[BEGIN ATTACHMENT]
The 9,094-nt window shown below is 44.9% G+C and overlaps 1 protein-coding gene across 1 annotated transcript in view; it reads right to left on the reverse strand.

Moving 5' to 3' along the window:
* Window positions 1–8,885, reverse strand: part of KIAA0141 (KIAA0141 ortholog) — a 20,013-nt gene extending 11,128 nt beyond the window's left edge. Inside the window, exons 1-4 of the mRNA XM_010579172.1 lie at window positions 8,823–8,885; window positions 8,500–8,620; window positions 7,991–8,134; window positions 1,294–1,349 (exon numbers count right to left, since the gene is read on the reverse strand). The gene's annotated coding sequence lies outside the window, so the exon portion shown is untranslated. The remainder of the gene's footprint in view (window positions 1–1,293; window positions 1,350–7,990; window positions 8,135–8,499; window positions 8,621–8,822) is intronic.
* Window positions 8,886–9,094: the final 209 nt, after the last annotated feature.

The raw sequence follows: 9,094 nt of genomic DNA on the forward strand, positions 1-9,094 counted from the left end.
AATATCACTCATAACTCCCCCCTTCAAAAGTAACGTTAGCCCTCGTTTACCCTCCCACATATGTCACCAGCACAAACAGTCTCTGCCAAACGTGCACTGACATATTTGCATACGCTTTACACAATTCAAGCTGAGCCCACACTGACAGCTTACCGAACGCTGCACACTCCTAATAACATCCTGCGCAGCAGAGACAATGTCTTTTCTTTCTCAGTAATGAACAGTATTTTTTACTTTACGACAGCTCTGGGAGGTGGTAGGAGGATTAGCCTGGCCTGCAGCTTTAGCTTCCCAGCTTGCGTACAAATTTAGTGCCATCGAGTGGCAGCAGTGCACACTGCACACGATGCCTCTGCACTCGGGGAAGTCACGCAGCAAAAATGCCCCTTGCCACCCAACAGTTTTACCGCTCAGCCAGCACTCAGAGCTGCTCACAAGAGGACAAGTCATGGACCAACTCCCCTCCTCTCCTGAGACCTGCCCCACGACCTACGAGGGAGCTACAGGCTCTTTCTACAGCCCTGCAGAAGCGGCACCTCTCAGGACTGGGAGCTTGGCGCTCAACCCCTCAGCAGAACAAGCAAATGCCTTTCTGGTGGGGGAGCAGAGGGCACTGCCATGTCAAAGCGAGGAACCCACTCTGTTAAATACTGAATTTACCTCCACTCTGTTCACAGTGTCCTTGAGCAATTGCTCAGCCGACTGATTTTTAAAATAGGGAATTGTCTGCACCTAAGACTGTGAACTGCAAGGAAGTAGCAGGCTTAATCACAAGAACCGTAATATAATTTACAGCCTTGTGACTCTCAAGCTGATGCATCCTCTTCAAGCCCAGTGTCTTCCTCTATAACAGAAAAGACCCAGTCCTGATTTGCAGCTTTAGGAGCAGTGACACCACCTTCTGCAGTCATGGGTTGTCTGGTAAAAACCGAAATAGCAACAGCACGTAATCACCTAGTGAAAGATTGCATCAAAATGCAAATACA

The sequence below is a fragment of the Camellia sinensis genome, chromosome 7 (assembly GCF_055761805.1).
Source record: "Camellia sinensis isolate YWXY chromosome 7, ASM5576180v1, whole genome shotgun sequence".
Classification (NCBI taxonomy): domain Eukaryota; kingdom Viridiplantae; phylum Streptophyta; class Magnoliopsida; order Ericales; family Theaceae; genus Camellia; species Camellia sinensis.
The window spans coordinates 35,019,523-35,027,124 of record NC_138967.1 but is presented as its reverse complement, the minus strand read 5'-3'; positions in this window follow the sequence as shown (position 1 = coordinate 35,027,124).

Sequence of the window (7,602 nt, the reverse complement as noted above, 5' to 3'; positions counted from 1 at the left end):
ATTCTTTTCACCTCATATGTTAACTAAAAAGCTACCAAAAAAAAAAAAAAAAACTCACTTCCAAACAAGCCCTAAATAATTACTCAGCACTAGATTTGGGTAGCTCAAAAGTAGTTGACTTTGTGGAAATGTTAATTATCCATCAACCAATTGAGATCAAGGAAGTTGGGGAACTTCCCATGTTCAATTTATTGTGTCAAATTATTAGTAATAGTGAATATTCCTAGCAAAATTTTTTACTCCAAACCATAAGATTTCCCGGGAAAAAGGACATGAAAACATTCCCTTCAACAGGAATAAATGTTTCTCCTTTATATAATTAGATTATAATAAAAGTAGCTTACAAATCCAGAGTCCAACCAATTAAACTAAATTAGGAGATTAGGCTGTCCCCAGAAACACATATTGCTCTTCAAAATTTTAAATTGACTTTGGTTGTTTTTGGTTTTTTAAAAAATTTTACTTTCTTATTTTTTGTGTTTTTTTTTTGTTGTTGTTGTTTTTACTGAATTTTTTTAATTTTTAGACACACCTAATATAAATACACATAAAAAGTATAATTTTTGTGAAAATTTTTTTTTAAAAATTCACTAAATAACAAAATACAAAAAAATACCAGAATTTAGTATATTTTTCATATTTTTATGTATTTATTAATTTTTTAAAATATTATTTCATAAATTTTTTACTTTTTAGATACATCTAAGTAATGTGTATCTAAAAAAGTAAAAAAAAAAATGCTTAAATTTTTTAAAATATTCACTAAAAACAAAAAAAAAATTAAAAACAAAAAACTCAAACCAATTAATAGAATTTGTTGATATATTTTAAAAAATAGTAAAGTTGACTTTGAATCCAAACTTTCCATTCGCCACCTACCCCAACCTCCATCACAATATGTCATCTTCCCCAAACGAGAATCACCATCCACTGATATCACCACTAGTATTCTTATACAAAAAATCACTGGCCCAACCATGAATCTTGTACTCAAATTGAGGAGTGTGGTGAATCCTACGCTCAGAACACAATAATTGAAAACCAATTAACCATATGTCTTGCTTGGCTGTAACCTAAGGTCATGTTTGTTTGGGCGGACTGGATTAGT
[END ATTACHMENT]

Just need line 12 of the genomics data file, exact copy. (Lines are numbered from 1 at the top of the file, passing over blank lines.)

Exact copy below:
ATTCTTTTCACCTCATATGTTAACTAAAAAGCTACCAAAAAAAAAAAAAAAAACTCACTTCCAAACAAGCCCTAAATAATTACTCAGCACTAGATTTGGGTAGCTCAAAAGTAGTTGACTTTGTGGAAATGTTAATTATCCATCAACCAATTGAGATCAAGGAAGTTGGGGAACTTCCCATGTTCAATTTATTGTGTCAAATTATTAGTAATAGTGAATATTCCTAGCAAAATTTTTTACTCCAAACCATAAGATTTCCCGGGAAAAAGGACATGAAAACATTCCCTTCAACAGGAATAAATGTTTCTCCTTTATATAATTAGATTATAATAAAAGTAGCTTACAAATCCAGAGTCCAACCAATTAAACTAAATTAGGAGATTAGGCTGTCCCCAGAAACACATATTGCTCTTCAAAATTTTAAATTGACTTTGGTTGTTTTTGGTTTTTTAAAAAATTTTACTTTCTTATTTTTTGTGTTTTTTTTTTGTTGTTGTTGTTTTTACTGAATTTTTTTAATTTTTAGACACACCTAATATAAATACACATAAAAAGTATAATTTTTGTGAAAATTTTTTTTTAAAAATTCACTAAATAACAAAATACAAAAAAATACCAGAATTTAGTATATTTTTCATATTTTTATGTATTTATTAATTTTTTAAAATATTATTTCATAAATTTTTTACTTTTTAGATACATCTAAGTAATGTGTATCTAAAAAAGTAAAAAAAAAAATGCTTAAATTTTTTAAAATATTCACTAAAAACAAAAAAAAAATTAAAAACAAAAAACTCAAACCAATTAATAGAATTTGTTGATATATTTTAAAAAATAGTAAAGTTGACTTTGAATCCAAACTTTCCATTCGCCACCTACCCCAACCTCCATCACAATATGTCATCTTCCCCAAACGAGAATCACCATCCACTGATATCACCACTAGTATTCTTATACAAAAAATCACTGGCCCAACCATGAATCTTGTACTCAAATTGAGGAGTGTGGTGAATCCTACGCTCAGAACACAATAATTGAAAACCAATTAACCATATGTCTTGCTTGGCTGTAACCTAAGGTCATGTTTGTTTGGGCGGACTGGATTAGT